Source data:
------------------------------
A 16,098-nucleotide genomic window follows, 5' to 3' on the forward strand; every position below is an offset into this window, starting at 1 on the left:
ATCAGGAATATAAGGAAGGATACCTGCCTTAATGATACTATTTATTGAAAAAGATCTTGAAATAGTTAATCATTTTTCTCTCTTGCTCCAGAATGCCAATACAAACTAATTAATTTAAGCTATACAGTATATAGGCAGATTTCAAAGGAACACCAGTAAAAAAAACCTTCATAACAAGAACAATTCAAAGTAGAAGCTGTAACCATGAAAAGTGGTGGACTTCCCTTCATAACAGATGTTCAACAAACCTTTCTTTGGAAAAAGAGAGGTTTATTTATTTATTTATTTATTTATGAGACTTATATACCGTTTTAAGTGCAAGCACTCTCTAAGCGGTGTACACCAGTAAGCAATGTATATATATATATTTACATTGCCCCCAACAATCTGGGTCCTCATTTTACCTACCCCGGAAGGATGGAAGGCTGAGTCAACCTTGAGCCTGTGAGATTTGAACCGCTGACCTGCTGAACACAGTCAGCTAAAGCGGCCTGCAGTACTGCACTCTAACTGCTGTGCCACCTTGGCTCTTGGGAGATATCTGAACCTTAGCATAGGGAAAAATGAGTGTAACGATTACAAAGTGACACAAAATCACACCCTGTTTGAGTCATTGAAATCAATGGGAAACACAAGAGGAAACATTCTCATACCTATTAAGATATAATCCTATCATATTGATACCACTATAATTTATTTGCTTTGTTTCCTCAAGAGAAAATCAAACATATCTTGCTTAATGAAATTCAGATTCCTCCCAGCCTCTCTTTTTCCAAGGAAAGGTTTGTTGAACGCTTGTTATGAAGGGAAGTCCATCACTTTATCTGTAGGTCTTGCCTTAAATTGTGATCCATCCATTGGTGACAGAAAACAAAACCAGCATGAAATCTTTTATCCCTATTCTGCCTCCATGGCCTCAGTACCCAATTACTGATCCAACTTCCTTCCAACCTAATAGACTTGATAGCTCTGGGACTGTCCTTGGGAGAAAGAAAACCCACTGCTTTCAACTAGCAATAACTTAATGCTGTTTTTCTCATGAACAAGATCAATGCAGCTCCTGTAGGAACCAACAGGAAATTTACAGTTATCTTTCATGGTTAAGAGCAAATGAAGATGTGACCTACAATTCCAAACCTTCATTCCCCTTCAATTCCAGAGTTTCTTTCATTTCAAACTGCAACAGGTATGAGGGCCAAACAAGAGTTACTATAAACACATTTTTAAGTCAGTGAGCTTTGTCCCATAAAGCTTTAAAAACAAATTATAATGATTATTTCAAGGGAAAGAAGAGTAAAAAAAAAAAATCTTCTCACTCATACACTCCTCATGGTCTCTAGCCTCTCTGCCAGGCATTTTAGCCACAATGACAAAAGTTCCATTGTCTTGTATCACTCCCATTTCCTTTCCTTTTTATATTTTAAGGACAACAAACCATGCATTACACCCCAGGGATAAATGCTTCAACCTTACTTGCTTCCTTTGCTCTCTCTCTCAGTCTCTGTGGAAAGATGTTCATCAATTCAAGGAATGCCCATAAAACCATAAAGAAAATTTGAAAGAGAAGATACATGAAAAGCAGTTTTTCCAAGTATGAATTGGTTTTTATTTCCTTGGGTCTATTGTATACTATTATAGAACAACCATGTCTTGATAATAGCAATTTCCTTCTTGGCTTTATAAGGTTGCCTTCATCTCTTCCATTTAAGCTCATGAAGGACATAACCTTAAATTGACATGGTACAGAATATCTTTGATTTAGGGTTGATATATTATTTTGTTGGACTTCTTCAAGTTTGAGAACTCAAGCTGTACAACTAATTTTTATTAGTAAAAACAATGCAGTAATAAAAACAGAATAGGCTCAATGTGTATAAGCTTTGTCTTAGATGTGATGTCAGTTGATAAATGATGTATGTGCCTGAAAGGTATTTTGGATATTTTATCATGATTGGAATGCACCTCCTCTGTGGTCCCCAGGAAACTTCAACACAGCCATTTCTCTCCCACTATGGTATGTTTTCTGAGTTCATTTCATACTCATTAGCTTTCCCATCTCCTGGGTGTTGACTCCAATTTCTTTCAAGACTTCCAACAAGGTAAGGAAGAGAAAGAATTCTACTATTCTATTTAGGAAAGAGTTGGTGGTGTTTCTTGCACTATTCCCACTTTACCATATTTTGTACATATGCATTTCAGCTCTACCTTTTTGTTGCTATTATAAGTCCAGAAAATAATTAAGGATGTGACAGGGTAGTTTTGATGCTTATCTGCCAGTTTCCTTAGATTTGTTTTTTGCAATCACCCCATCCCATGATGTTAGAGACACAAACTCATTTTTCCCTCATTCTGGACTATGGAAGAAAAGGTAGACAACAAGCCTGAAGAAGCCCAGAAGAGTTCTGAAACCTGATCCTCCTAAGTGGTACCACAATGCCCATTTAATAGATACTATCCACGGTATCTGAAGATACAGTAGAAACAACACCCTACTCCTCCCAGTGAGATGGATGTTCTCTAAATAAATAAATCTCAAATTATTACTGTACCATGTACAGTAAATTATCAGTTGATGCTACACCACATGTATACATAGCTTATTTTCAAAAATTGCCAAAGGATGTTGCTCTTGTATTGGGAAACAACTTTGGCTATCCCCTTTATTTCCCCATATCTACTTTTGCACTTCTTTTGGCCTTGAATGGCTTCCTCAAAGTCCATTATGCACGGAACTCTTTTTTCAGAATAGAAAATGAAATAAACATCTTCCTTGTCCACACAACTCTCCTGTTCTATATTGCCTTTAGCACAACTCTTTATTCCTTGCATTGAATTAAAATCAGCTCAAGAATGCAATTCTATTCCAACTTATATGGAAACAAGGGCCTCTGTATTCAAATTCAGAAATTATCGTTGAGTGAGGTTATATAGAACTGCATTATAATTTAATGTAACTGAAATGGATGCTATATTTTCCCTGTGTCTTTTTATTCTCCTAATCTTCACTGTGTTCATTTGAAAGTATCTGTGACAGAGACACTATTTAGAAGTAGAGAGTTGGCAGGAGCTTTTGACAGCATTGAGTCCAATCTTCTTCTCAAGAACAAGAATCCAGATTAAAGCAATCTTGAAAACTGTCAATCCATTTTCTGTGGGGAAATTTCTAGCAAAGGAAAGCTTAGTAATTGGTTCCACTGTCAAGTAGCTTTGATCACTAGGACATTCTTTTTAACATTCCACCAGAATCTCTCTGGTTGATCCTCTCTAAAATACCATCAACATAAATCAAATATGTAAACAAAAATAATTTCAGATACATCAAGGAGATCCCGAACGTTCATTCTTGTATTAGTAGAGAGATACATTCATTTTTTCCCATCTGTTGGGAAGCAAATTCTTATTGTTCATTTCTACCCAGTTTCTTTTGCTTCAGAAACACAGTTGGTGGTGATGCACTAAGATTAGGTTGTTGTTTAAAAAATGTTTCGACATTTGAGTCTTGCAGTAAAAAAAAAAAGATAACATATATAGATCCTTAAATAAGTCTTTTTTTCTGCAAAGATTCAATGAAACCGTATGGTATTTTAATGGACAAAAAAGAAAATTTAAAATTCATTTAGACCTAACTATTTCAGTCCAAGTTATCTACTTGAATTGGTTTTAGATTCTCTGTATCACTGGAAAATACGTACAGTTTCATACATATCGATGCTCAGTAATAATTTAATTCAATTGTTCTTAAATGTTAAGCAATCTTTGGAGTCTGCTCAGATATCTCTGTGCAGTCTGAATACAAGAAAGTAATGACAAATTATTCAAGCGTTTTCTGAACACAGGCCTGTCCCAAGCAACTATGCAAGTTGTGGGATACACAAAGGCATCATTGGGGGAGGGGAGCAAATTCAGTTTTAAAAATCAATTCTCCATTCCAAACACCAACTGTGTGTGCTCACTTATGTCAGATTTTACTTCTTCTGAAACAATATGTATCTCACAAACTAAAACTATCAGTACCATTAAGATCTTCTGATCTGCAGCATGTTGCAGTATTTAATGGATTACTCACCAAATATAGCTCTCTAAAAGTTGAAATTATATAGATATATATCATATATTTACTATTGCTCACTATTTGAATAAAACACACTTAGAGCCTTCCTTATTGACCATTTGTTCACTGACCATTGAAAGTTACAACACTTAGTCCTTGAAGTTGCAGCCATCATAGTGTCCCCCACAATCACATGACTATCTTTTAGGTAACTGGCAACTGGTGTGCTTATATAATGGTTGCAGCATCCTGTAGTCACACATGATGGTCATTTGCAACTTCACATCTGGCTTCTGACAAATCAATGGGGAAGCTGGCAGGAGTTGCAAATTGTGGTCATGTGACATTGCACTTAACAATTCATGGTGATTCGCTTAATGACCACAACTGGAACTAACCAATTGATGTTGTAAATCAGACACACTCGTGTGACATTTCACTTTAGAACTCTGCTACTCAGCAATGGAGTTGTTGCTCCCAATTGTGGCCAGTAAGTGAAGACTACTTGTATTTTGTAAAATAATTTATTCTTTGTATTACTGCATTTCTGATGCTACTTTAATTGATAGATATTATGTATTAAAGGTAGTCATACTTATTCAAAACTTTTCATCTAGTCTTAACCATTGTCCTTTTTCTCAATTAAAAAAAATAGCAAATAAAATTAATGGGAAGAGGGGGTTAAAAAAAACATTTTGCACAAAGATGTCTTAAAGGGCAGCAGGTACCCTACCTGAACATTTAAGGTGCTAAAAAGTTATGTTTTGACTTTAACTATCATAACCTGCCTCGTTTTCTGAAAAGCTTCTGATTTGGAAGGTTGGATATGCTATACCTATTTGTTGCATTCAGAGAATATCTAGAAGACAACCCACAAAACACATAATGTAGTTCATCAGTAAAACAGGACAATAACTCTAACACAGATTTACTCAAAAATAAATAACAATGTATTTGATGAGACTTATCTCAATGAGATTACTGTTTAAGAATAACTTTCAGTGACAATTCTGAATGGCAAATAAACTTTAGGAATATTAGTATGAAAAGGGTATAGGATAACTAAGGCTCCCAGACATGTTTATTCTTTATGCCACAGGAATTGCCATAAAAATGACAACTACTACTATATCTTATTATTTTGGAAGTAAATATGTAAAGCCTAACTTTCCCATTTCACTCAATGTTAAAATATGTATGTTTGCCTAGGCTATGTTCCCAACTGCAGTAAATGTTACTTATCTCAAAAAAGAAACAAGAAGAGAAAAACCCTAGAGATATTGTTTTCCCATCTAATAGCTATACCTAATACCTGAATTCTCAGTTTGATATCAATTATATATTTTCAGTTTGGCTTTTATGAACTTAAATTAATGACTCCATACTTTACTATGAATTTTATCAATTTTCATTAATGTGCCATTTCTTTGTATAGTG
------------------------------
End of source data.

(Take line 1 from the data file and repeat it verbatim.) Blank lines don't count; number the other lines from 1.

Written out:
A 16,098-nucleotide genomic window follows, 5' to 3' on the forward strand; every position below is an offset into this window, starting at 1 on the left: